No one likes a poorly balanced sales territory. If it’s too small, your team won’t get enough opportunities or challenges to keep them happy. If it’s too big, your morale will be busted through overwork and stress.
With sales mapping, you can easily compare assignments between your salespeople so that all leads and customers are fairly distributed. Redistributing leads or customers can be done easily with a few simple clicks. And by keeping them in similar areas, you’ll also help keep travel costs low as different kinds of leads can be maintained at the same time.
Making these maps fully visible to your entire team can also help with transparency and accountability. This eliminates any ideas of favoritism and can encourage poor performers to pick up the slack (which means less micromanagement for sales managers, too).
Features To Look For In Sales Mapping Software
So now that you know what you can do, it’s time to find the tech that does it. But not all sales mapping software is designed equally. Pay special attention to these features as you peruse your options:
- Mobile optimization: An app or an extremely easy-to-use in-browser portal should be a mandatory feature, especially if your team specializes in outside sales.
- Automatic check-ins: Good software makes life easier, not harder. Many aspects of manual data entry should be eliminated in truly modern sales mapping options -- and a great example of this is the ability for it to automatically log client visits into its CRM.
- Route optimization: A huge reason to invest in a sales mapping strategy is in the travel savings you can get by making your sales routes as efficient as possible. Modern software should make this easy and intuitive.
- Integrations: It’s crucial that whatever solution you choose works with your preferred customer retention software, like Salesforce Hubspot, or Dynamics.
- Enhanced visualizations: Heat maps, color coding, or other visual signals are great time savers. There also should be a way you can export them into presentations or to easily share within your team.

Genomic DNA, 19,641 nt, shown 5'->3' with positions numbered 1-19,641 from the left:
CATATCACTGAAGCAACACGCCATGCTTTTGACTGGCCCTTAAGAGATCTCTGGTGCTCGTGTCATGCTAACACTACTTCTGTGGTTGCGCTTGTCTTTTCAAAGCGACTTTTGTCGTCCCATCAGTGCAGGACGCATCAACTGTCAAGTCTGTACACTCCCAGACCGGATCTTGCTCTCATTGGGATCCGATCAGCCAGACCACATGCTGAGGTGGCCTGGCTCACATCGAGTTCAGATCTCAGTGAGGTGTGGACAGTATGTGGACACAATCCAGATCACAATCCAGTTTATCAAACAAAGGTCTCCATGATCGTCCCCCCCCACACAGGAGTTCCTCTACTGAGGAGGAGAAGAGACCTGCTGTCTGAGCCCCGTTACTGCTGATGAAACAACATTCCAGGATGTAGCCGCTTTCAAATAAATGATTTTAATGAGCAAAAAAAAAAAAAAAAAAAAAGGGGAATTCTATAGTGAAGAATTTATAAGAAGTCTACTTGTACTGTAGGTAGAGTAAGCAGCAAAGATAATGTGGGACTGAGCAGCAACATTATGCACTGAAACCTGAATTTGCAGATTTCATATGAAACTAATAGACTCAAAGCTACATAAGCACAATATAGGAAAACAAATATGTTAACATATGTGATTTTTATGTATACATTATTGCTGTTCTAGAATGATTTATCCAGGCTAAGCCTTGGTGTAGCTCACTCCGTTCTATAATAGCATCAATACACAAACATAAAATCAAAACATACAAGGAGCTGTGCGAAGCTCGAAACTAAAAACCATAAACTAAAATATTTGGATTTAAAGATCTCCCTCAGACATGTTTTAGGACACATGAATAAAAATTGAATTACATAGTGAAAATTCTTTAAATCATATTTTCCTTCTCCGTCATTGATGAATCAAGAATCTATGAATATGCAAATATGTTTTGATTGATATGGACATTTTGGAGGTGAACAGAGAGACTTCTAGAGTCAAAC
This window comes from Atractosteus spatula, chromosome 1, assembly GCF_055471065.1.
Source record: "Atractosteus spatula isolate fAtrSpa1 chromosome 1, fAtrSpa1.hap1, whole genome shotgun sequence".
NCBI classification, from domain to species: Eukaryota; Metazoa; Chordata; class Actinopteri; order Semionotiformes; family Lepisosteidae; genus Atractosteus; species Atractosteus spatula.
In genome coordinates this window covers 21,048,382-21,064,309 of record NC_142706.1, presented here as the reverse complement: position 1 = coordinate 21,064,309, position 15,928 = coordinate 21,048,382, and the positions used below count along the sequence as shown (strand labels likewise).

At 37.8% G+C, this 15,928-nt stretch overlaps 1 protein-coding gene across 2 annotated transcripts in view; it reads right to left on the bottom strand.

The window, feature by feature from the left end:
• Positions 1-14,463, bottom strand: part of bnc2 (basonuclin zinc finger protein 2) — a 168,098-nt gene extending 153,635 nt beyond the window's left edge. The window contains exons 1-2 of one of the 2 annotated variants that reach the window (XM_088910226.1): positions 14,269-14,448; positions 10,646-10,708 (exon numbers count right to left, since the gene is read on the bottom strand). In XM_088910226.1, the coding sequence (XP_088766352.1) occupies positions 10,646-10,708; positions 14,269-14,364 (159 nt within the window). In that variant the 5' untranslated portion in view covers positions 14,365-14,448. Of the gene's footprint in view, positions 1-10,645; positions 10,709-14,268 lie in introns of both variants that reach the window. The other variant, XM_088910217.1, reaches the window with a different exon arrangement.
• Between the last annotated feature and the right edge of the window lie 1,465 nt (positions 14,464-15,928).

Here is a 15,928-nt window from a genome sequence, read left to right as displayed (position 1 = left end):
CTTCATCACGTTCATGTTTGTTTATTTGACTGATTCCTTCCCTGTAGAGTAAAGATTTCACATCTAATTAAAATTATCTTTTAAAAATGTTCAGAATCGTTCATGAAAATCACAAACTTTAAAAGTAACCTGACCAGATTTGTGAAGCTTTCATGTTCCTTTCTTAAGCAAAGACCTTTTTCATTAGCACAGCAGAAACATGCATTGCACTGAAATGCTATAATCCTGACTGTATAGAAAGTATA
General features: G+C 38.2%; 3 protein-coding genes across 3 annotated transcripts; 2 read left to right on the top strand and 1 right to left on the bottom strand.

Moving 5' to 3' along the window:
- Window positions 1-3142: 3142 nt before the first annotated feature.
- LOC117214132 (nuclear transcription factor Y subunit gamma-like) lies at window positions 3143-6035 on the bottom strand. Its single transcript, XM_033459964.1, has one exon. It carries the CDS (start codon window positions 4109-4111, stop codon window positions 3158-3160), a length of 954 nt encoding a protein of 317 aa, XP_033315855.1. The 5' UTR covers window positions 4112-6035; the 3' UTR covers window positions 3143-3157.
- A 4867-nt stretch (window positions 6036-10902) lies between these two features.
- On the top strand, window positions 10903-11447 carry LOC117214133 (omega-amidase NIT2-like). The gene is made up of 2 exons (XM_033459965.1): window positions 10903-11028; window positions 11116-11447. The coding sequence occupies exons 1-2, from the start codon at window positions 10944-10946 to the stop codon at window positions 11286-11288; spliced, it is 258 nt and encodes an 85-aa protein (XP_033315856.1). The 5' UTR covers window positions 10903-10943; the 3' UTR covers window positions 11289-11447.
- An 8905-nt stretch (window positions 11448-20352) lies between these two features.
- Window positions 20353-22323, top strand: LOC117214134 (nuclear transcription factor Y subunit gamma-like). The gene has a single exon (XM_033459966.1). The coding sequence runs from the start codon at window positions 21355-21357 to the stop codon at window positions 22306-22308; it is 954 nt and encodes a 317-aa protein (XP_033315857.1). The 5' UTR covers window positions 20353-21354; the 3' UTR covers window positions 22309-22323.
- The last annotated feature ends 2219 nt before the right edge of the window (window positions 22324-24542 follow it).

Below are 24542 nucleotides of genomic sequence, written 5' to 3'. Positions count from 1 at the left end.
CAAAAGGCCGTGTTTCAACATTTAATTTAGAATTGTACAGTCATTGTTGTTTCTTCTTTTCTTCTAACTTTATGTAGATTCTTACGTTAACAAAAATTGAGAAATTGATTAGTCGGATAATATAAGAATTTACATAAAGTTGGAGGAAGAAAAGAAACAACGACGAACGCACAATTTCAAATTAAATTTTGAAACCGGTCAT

- Reminders and reports: Make sure to consider the kinds of automatic reminders or generated reports the software offers.
How To Create A Sales Mapping Plan
So now that you know what is possible with sales mapping and the software solutions available to you, you may be wondering how to create your sales mapping plan from scratch.
First of all, if your team has never used a sales mapping strategy, carefully consider your communications roll-out to your team. This is a big culture shift and you’ll need to provide the right education and sales enablement to support a new way of thinking about their sales strategy.
If you’re interested in creating territories or auditing existing ones, a 30-60-90 day strategy can put you on a path to success. The gist of it goes like this:
- Dedicate the first 30 days to understanding your market, determining your goals, and creating a plan to reach them. This may include revising your CRM form fields to capture the right kind of geographic or demographic data that you intend to use in the filters of your sales mapping tool.
- Then, from day 31 to 60, it’s time to put your plan into action. Test out your hypothesis in the field and stick to it. Note down what’s working and, even more importantly, what’s not working.
- Use the final 30 days to pay particular attention to your results as they’re coming in and start analyzing.
Remember to involve your salespeople as you craft your plan. Discuss the kinds of territories that sound fair to them, whether it’s zip codes, existing customer base, or specific profile attributes. A transition to sales mapping should feel like a conversation, not a dictatorial command.
Strategize In 3D With Sales Mapping
Bring your sales strategy into the third dimension with sales mapping. Just as a picture is worth a thousand words, a sales mapping strategy can combine dozens of analyses with one interactive tool. It’s a powerful strategy that turns lines of information into your very own treasure map.